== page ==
Reveling in the Dog Days of summer and in the junk mail : Reflections : Oswego Ledger-Sentinel : Hometown Newspaper for Oswego and Montgomery, Illinois
|Reveling in the Dog Days of summer and in the junk mail |
|by Roger Matile|
The junk mail has been arriving hot and heavy at our mailbox this summer and as we revel in the Dog Days, we ought to be figuring out how we can bottle some of this summer's heat to be opened in deepest January.
The Dog Days age generally considered the hottest, most sultry days of summer. Old-timers will tell you the Dog Days fall between early July and early September, so we've just gotten a good start on getting through them. Not that there's complete agreement on that, of course. The Old Farmer's Almanac reports the Dog Days are the 40 days beginning July 3 and ending August 11, coinciding with the ancient rising of the Dog Star at sunrise. The period is the time of year when rainfall is typically the lowest.
But on the other hand, the 1552 edition of The Book of Common Prayer stated the "Dog Daies" begin on July 6 and end on August 17.
The Dog Days' name is said to have come from the ancient belief that Sirius, also called the Dog Star, was somehow responsible for the hot weather. In today's modern age, however, we know that hot weather is caused by TV weathermen predicting it. Truly, we have come a long way.
So as you ponder the Dog Days and try to figure out why Sirius doesn't seem to rise at the same time it did for ancient Romans (hint: look up "axial precession" in your Funk & Wagnalls), let's tackle that pile of junk mail that's been accruing in the corner of my home office for the past few weeks. With letter opener in hand (actually, my old Boy Scout knife), here are a few things a guy like me may never have found out if he hadn't opened all his junk mail each and every day the mail carrier drove up to his mailbox:
Only female mosquitoes bite. Male mosquitoes are either too civilized or too lazy to bite anyone.
The largest caught on rod and reel was a great white shark that weighed 2,664 pounds that was hooked and landed by Alfred Dean near Ceduna, South Australia, on April 21, 1959. I suspect he was not using ultra-light tackle or a fly rod.
It is said that Eskimos have more than 20 words to describe snow. So do residents of Illinois, but 19 of them are unprintable in a family newspaper.
In fountains, the water traditionally comes from a lion's mouth because in ancient Egypt, it is said, the Nile River flooded in August when the sun is in the constellation of Leo, the Lion. Right.
According to the 2000 Census, the residents of Nevada move from one home to another more often than residents of any other state. A quarter of the state's residents changed dwellings in the 12 months prior to the census.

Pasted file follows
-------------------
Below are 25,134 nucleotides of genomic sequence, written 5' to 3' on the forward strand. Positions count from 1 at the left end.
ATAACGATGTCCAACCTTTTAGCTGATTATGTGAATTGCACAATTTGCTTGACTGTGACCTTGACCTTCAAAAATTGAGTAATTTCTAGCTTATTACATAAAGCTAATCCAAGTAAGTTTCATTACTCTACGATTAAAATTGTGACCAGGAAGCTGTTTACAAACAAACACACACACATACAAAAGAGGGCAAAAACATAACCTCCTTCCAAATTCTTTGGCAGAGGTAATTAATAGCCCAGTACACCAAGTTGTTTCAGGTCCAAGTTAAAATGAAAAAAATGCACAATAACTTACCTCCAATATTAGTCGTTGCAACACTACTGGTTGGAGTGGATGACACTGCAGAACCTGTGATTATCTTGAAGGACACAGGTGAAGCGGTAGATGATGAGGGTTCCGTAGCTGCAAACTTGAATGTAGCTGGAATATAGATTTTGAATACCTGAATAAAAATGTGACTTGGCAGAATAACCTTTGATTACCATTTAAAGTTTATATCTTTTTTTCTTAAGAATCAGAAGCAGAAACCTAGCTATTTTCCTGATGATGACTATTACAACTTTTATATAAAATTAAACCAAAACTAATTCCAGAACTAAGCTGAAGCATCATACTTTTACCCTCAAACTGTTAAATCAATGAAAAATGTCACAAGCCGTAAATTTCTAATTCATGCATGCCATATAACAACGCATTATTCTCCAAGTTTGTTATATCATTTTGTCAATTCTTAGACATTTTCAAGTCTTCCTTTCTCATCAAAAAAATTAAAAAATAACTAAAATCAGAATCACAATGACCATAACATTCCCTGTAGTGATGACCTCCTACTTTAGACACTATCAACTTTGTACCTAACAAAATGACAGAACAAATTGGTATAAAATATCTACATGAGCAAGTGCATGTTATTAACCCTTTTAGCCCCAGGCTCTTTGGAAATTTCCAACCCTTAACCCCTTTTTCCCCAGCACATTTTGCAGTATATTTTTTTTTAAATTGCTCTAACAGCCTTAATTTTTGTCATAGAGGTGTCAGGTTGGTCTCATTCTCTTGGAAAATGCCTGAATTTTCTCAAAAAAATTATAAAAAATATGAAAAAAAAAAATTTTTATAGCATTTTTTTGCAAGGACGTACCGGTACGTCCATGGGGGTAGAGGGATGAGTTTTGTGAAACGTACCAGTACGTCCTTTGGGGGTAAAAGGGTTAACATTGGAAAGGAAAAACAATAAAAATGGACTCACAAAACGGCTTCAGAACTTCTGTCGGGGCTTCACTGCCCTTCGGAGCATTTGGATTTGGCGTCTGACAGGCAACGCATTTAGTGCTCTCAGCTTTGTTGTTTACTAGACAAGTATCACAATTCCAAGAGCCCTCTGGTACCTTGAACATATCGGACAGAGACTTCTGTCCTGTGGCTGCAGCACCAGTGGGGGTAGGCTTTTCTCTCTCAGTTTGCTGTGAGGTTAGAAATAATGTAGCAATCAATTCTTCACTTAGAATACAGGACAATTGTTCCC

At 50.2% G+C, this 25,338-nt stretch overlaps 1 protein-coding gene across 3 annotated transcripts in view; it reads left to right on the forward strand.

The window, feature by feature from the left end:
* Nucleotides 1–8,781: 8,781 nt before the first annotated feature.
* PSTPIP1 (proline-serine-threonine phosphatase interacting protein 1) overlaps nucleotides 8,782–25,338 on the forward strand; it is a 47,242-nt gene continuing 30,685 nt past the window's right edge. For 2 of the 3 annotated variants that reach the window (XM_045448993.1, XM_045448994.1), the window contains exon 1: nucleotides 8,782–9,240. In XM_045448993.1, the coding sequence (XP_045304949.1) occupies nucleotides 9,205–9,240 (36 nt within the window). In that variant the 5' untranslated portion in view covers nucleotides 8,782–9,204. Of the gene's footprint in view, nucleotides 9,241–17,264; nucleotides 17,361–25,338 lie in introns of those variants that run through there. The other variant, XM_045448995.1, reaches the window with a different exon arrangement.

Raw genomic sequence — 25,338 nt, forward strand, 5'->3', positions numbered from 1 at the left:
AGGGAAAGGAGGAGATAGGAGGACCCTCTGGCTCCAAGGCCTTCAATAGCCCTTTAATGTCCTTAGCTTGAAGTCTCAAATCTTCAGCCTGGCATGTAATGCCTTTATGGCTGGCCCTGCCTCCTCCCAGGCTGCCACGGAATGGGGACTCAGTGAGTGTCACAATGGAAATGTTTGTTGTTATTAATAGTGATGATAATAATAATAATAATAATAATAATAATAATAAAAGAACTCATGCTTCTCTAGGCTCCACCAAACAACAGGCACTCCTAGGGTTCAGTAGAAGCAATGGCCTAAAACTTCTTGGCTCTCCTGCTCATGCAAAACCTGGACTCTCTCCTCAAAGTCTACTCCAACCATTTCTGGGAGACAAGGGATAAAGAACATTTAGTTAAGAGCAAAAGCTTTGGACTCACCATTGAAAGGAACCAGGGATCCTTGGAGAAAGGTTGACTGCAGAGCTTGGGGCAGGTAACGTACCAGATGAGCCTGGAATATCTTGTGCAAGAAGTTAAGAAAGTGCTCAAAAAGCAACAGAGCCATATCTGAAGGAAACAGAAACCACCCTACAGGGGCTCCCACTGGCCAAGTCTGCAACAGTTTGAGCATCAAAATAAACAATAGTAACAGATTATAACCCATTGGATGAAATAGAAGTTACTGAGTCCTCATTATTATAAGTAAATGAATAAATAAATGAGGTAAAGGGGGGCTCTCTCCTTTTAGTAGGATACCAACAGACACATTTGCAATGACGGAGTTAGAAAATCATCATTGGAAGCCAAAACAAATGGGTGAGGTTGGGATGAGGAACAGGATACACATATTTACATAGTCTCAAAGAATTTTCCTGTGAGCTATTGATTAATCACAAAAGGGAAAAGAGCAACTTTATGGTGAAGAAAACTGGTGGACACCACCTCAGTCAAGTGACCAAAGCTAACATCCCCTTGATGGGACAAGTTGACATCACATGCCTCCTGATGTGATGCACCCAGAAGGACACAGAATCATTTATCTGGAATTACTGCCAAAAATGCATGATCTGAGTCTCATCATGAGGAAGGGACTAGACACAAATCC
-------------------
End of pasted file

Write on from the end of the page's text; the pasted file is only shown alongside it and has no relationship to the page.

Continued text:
Most people, by the age of 60, have lost 50 percent of their taste buds and 40 percent of their sense of smell. I wonder if they ever find them again?
The Babylonians and Egyptians brewed beer more than 6,000 years ago. I wonder what their rate of chariot accidents was.
The fear that he might conceal a joke in it was said to be one reason Benjamin Franklin was not entrusted to write the Declaration of Independence. Ah, the trials of a humorist.
In the third century B.C. courtiers of the Imperial Chinese court were required to carry doves in their mouths in order to sweeten their breath before addressing the emperor. It must be true; it says it right here in black and white.
A trillion dollar bills laid end to end would circle the world 3,882 times.
Icelanders read more books per capita than any other people in the world, but then there isn't a lot else to do in Iceland anyway except watch the volcanoes erupt.
The U.S. Fish and Wildlife Service stocks lakes by cascading newborn trout from an aircraft skimming the water at low speed. Kind of gives new meaning to the term 'flying fish,' doesn't it?
Half of the world's population lives in just four countries: China, India, the Soviet Union, and the United States.
Mosquitoes are attracted to the color blue twice as much as to any other color. The rich, with their blue blood, had better heavily invest in Cutter's stock.
When malted milk was first invented in 1882, it was known as Diastoid. Sounds like some sort of breath mint.
Early Spanish and Portuguese traders took peanuts from the New World and used them in Africa to exchange for spices and ivory tusks. Peanuts apparently weren't just peanuts back then.
When the waltz was introduced in the late 18th century, it was denounced as a "riotous dance of modern invention." Kind of reminds me of the reaction to rock and roll and the Twist in the 50s and 60s.
The coastline of Alaska is longer than the entire coastline of the lower 48 states combined.
Only about three percent of the earth's water is fresh. About three quarters of the world's fresh water is frozen in glaciers and ice caps. Or it used to be, anyway.
Charles Dickens always wrote while facing north, aligning himself with the poles of the earth. Maybe that's my problem. If I just face north when I write, maybe I'll start turning out things like David Copperfield.
William Howard Taft is the only man ever to have been both Chief Justice and President of the U.S.
There are 336 dimples on an average golf ball, just a few less dimples than the number on the Dallas Cowgirls Cheerleaders.
The famous 16th Century astronomer Tycho Brahe had a gold nose. He lost his real nose in a duel. Apparently being an astronomer wasn't as calm a profession it is now days.
Finally, the King Ranch in Texas, at 825,000 acres and 1,289 square miles, is only a little smaller than the state of Rhode Island's 1,545 square miles.